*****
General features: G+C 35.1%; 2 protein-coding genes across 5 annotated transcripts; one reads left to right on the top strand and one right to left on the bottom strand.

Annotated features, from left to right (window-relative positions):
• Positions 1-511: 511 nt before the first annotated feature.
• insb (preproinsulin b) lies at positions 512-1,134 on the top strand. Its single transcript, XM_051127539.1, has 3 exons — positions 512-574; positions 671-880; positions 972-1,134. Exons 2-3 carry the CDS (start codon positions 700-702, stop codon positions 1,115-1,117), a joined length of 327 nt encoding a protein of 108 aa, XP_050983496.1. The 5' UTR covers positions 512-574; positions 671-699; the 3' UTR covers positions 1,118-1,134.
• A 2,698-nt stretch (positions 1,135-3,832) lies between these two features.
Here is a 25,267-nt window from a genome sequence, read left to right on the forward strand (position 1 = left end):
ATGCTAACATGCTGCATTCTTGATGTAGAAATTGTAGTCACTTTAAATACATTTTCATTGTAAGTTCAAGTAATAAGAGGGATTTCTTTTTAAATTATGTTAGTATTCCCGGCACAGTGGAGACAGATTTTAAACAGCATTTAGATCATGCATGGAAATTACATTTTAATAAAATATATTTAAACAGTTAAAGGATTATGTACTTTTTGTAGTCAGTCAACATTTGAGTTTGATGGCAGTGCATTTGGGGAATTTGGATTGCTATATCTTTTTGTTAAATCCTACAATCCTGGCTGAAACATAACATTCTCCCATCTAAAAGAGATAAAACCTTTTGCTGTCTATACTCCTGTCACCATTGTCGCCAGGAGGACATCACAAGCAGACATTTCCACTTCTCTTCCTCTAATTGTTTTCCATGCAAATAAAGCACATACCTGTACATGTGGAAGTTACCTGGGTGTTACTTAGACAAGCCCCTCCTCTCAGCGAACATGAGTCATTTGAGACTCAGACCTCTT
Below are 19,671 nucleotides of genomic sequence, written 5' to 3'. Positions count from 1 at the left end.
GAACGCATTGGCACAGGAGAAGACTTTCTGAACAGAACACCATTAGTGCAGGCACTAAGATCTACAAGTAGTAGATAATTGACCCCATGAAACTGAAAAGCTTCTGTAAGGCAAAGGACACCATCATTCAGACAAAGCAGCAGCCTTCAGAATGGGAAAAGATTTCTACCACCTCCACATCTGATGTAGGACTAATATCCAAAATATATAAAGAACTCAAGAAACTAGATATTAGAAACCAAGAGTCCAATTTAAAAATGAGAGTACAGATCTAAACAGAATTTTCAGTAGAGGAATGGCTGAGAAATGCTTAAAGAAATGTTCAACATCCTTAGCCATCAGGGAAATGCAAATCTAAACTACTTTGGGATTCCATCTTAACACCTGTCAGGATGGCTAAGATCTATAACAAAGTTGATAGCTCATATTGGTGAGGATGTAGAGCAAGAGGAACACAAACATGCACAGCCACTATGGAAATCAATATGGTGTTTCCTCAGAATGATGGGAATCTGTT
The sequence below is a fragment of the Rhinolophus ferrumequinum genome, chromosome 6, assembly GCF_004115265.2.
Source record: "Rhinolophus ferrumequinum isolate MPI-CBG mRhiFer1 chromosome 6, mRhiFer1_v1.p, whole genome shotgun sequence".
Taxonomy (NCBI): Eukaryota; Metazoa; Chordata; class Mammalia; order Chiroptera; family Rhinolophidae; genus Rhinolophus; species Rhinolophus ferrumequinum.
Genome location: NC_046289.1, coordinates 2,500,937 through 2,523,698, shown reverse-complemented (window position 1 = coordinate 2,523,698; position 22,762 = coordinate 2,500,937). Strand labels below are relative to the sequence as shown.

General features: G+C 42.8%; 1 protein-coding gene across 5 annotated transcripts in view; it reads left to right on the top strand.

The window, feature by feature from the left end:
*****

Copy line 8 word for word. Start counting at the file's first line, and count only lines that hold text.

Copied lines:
Below are 19,671 nucleotides of genomic sequence, written 5' to 3'. Positions count from 1 at the left end.